Stacy-Ann Fequiere: Beach, Bikini, American Flag

September 01, 2016  •  Leave a Comment

I already wrote the story of how I met Stacy-Ann and it's a tale of serendipity and preparedness. From that moment i saw here in the fog over the Christ The Redeemer statue I had the thought that I have many times when I'm walking in the street. "I could take a great photo of that person" Some of that is the bizarre ego that is part of being a photographer (which is far too often just a tiny bit of ying to the crushing yang of "I can't believe I can't get a good photo of this...") and some of it is that when you see someone you just know they will look great in front of the camera. Within days of our meeting we were on a beach.  Stacy-Ann showed up ready and after taking about 15 images with the dress she arrived in we made a quick change into a bikini from Krista Renee Designs and the American Flag that she had brought to Brazil for the Olympics. I had my D5, two SB-5000's paired to a WR-10, and the brand new Nikkor 105 1.4

The new Nikon 105 1.4. The only current 105 1.4 in the world. The lens stunned me. I wasn't prepared for the 20 mm between 85 and 105 to make such a difference to me. The added compression. The (in my opinion) creamier bokeh. The feel of the actual lens. it all came together for me. Combined with the D5 and a couple of SB-5000's I was ready to make some images that I would be proud of. 

My process for flash photography is really simple. I pick an Fstop based on how much depth of field I want. Then I pick a shutter speed to control the ambient light. Then i start painting my subject with light. It can be from strobes, from speedlights, from car headlights or a reflector. Any light I add after is the light i control. In this case it was my SB-5000's. Due to a ton of wind and me being nearly 5000 miles from home I didn't have any mods that i felt comfortable using. My umbrella nearly snapped and my Rogue gear turned my light stands into sails that already blew over once. So i brought it back to basics and thanked the lighting gods (related closely to the thunder gods like Thor, Perun, and Thunderbird) that Stacy-Ann has flawless skin that loves the light. By moving the flashes closer (as close as possible) i made them larger in relation to my subject and thus as soft as they could be. By the time we were taking these images it was about 11 in the morning so the ambient was pretty harsh and the speedlights would have to work overtime to beat them. Between the wind and the iTTl pre-flash we were having some issues keeping Stacy's eyes open so I made the move to manual with the main light being set to full power in oder to over power the sun.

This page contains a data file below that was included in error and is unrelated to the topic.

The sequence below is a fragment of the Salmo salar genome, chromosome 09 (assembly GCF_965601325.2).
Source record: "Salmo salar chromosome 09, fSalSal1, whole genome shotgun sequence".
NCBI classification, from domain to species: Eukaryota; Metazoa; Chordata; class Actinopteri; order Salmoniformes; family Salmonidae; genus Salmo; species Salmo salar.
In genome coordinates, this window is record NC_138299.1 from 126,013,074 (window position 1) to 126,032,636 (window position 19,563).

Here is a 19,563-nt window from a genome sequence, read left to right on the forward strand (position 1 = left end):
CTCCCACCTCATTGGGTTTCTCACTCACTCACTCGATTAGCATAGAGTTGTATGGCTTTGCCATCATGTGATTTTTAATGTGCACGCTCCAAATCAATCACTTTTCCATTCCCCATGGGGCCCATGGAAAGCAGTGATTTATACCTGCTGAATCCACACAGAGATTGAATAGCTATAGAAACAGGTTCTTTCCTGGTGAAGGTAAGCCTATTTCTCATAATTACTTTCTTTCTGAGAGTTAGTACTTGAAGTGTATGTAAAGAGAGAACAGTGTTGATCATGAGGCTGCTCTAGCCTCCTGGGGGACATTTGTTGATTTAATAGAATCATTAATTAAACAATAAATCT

Here is the first test image so that I could get an idea of what I working with. I picked f/2 because i wanted shallow depth of field (and wanted to test the bokeh properties of the 105) and then 1/8000th of a second to kill some of the ambient light and help create a bit of mood, deeper colors, and of course to give me some sky. By making those choices i'm helping to tell the story of Stacy-Ann and her bikini and the flag. Despite the shallow DOF we know we are at a beach but that is as much as you need to see - the "feeling of the beach" is more important for when we moved to open sun and in the images set in front of the surfboards the f/2 rather than 1.4 meant that they are clear without being sharp. Attention is drawn to Stacy-Ann rather than being distracted. As i say - shallow DOF is not best. It's a choice. If i was doing a surfboard Ad then I would have stopped down to 5.6 or maybe even more in order to make sure that the boards were sharp and equally focused as Stacy. 

Once those two decisions were made (and I'd fluctuate a bit moving the aperture from 1.6 to 2.8 at various times for just a taste more or less DOF but the shutter stayed at 1/8000th through this set) it was time to start working the flashes. I had Mark as my Voice Activated lightstand and for the images on the surfboard stand I placed a bare SB-5000 behind Stacy to get some separation from the beach and boards. I turned it down to 1/8th power and zoomed it out as wide as it would go in order to create a faint rim light. We started with the light up and to camera right but moved it around as Stacy moved. 

I was intrigued to try the 105 since the day it was announced and it didn't disappoint. Focus was fast and accurate when combined with the D5 and the lens is just sharp as anything i have. Up until now the lens that I've always drooled over when it came to longer (to me who usually shoots with wides such as the 20 1.8 or 35 1.4 for environmental portraiture) glass was the 200/f2. That lens is amazing. Sharp and just renders the bokey perfectly. It is also big and hard to carry and not the most comfortable lens for me since I move a lot when I shoot. This lens has instantly ascended to my must carry list and will be the perfect companion to my 20 and 35 for a  trifecta of lenses. Those 20mm do make a difference to me. especially when compared to my 35 and 20 work which depends on careful placement of the subject to avoid unflattering images. 

 

In the end I'm proud of these. I wasn't there to shoot. I didn't think I'd be creating stunning images with a stunning woman. I didn't think I'd go 5000 miles to photograph a woman that lives 20 miles from me. Serendipity. Lighting Gods. Thanks


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